I was thinking about this thread as I was making our (not so healthy) supper tonight.
I was remembering that when we were switching from eating the standard American diet, to more healthier options, it was most helpful to take what we already liked, and make it healthier. Our tastes have slowly evolved, but we do still mostly eat healthy versions of the stuff most people eat. We've added a new vegetable here or there, or tried different methods of preparing things (like roasting or steaming).
For example, tonight was a cheater meal. We were supposed to go to a potluck today, and I didn't feel like cooking for it yesterday. So, I had grabbed a bag of frozen meatballs at the store. (It was a looooooooooong night, and I wound up staying in my pjs most the day, and we didn't go). So, tonight, I threw the meatballs in a 9x13 dish, mixed equal amounts of chili sauce and red plum jelly, and baked it (covered) at 400 until hot. Usually, I still would have done the chili sauce and red plum jelly (it's not a regular meal for us...a little sugar won't kill you. :)), but I would have made my meatballs. Oatmeal, fresh eggs, chopped onion and green pepper from the farmer's market, maybe a tomato, and ground beef from a grass fed cow, maybe a little salt or fresh herbs. I've been known to throw in a shredded zucchini that needed used, or something like that, too. Roll it into balls, and bake them at 350 for 30-45 minutes. (That also makes great meatloaf.) So, the standard "crockpot of junk meatball recipe" actually is pretty good for you. You can even bake them on a rack in a roaster to let the extra fat drain off better. (And, if you are really ambitious, you can make your own sweet and sour sauce.)
Then, with the meatballs, instead of fries, we had potatoes cut into chunks (not peeled), with a little olive oil, garlic powder, and salt on them. I also threw all that into a 9x13, and popped them in the oven beside the meatballs. Then, I opened two cans of green beans and put those in a covered dish, and put that in the oven, too. Everything baked for about an hour, while I folded laundry and played with the kids, and tada...supper. No preservatives (if I had made my own meatballs, and extra veggies, too), low salt (no salt canned green beans), and potatoes with some good fat. Some antioxidants if I had used crushed fresh garlic instead of garlic powder.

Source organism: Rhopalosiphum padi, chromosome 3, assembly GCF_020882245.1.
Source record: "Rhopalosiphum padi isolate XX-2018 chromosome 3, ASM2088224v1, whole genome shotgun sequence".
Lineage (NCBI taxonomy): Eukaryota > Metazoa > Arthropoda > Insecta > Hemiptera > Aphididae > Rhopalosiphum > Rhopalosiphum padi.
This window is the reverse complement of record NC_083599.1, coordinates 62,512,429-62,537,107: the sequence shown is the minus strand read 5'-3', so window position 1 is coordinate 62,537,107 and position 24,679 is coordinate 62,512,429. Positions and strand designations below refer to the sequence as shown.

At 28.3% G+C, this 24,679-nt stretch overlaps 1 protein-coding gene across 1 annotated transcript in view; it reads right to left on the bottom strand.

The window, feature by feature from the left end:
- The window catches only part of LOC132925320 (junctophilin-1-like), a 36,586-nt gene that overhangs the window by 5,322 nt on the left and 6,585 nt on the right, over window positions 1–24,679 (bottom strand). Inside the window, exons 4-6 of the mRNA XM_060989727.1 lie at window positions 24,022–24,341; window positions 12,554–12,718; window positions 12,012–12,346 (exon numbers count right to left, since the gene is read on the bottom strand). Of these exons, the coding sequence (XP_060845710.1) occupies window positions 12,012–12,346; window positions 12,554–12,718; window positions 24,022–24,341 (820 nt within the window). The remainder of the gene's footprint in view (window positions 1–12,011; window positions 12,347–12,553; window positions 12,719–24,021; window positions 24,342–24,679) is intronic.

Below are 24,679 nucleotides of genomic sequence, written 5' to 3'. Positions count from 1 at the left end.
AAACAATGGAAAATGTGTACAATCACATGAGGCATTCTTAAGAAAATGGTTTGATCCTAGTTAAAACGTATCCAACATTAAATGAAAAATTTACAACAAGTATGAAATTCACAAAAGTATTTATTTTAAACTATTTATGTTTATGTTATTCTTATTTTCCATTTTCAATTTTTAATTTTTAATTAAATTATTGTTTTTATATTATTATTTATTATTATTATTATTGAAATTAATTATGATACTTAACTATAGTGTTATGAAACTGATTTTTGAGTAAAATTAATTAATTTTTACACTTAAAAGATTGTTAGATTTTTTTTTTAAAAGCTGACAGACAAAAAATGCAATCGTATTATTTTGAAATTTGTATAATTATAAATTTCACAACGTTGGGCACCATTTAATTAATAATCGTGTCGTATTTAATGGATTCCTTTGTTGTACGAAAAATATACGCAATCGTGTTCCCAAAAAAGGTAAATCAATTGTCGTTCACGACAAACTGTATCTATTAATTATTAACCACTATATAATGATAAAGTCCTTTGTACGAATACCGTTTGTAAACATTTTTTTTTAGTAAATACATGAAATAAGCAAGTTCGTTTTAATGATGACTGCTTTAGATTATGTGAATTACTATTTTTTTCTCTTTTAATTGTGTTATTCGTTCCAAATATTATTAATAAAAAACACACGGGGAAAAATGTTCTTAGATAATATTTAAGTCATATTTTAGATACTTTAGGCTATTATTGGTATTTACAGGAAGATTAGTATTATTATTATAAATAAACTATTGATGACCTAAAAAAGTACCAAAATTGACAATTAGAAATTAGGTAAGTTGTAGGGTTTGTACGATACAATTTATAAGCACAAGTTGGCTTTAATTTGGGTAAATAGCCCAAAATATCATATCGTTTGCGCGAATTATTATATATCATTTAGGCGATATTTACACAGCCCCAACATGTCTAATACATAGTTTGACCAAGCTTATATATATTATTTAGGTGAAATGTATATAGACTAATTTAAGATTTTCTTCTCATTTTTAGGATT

Oh, and little changes like garlic powder. I always use garlic powder and salt, instead of garlic salt. Garlic salt has stuff in it to make it free flowing, and also preservatives. Garlic powder is just garlic. I read all the ingredients very carefully of what I buy. I do make some compromises, but I try to get everything to just be food, no preservatives, coloring, or modified anything. After you get in the habit of it, it's really not hard to do. Oh, I also try to avoid soy and added yeast.
Another example is yogurt. Most people consider that a health food, but it really isn't. Unless you buy totally plain cultured milk (and you really have to check the labels, even of the ones that say plain), you are getting preservatives and sugars. When I buy it, I buy the one ingredient stuff, and throw in a T or so of powdered probiotics before the kids eat it. (Makes it taste fruity). If I have them, I might also throw in some frozen or fresh berries. They LOVE it..and there is no sugar.
Smoothies, done right, can taste almost like milkshakes, I use 1c orange juice, 1 c milk or yogurt, 1 banana, a handful of spinach, and several cubes of ice. SO good. Again, I use the freshest, best grown stuff I can afford. Fresh squeezed oj, etc. Serve it in a colored glass, and he'll never know the spinach is there. My kids think it's hilarious they can't taste it. For a little extra healthiness, sometimes I add probiotics, and vitamin c powder. (Gotta watch out for the vit c, though...it can taste salty and bitter). Sometimes we have these for dessert. In the beginning, I did add sugar, but we don't need that anymore.
If I had premade homemade meatballs in the freezer, the whole meal took about 10 minutes to put together. :)
I also have made strawberry ice cream (needs to be fresh from a farm, and in season), using just strawberries and milk. It was sooooooooooooooo good. And totally healthy. Some whole milk, especially from a farm, with a tiny bit of sugar home frozen is amazing, too.
A funny thing happened to us, especially dh. He doesn't care for the packaged stuff anymore. He, who said it really didn't matter, can taste a difference, and would pick fresh over not any day now. :)
My point is, just be careful to start with really great ingredients, and whatever you wind up with will still be generally good for you. You don't have to go way out on a limb, especially in the beginning, with lots of new tastes and textures.